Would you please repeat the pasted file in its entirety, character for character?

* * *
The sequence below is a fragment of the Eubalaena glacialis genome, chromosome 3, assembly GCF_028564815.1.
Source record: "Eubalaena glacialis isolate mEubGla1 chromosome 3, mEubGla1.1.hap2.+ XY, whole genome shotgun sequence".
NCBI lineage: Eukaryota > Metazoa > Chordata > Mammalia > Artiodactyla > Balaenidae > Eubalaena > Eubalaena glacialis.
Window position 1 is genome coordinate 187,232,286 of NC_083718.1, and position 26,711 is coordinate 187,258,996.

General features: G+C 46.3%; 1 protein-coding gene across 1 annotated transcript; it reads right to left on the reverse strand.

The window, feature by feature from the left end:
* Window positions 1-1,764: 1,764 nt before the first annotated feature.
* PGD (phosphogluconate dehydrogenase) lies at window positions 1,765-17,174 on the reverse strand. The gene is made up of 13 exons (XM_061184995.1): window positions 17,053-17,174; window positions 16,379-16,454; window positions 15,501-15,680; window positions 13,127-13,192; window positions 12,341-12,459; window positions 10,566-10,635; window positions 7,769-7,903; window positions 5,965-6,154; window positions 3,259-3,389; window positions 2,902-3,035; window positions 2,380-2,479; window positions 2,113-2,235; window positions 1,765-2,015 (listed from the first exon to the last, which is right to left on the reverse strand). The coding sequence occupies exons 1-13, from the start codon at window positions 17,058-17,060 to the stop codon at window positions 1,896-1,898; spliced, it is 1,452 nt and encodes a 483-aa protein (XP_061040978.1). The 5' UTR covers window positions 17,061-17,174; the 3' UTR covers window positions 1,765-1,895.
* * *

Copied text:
The sequence below is a fragment of the Eubalaena glacialis genome, chromosome 3, assembly GCF_028564815.1.
Source record: "Eubalaena glacialis isolate mEubGla1 chromosome 3, mEubGla1.1.hap2.+ XY, whole genome shotgun sequence".
NCBI lineage: Eukaryota > Metazoa > Chordata > Mammalia > Artiodactyla > Balaenidae > Eubalaena > Eubalaena glacialis.
Window position 1 is genome coordinate 187,232,286 of NC_083718.1, and position 26,711 is coordinate 187,258,996.

General features: G+C 46.3%; 1 protein-coding gene across 1 annotated transcript; it reads right to left on the reverse strand.

The window, feature by feature from the left end:
* Window positions 1-1,764: 1,764 nt before the first annotated feature.
* PGD (phosphogluconate dehydrogenase) lies at window positions 1,765-17,174 on the reverse strand. The gene is made up of 13 exons (XM_061184995.1): window positions 17,053-17,174; window positions 16,379-16,454; window positions 15,501-15,680; window positions 13,127-13,192; window positions 12,341-12,459; window positions 10,566-10,635; window positions 7,769-7,903; window positions 5,965-6,154; window positions 3,259-3,389; window positions 2,902-3,035; window positions 2,380-2,479; window positions 2,113-2,235; window positions 1,765-2,015 (listed from the first exon to the last, which is right to left on the reverse strand). The coding sequence occupies exons 1-13, from the start codon at window positions 17,058-17,060 to the stop codon at window positions 1,896-1,898; spliced, it is 1,452 nt and encodes a 483-aa protein (XP_061040978.1). The 5' UTR covers window positions 17,061-17,174; the 3' UTR covers window positions 1,765-1,895.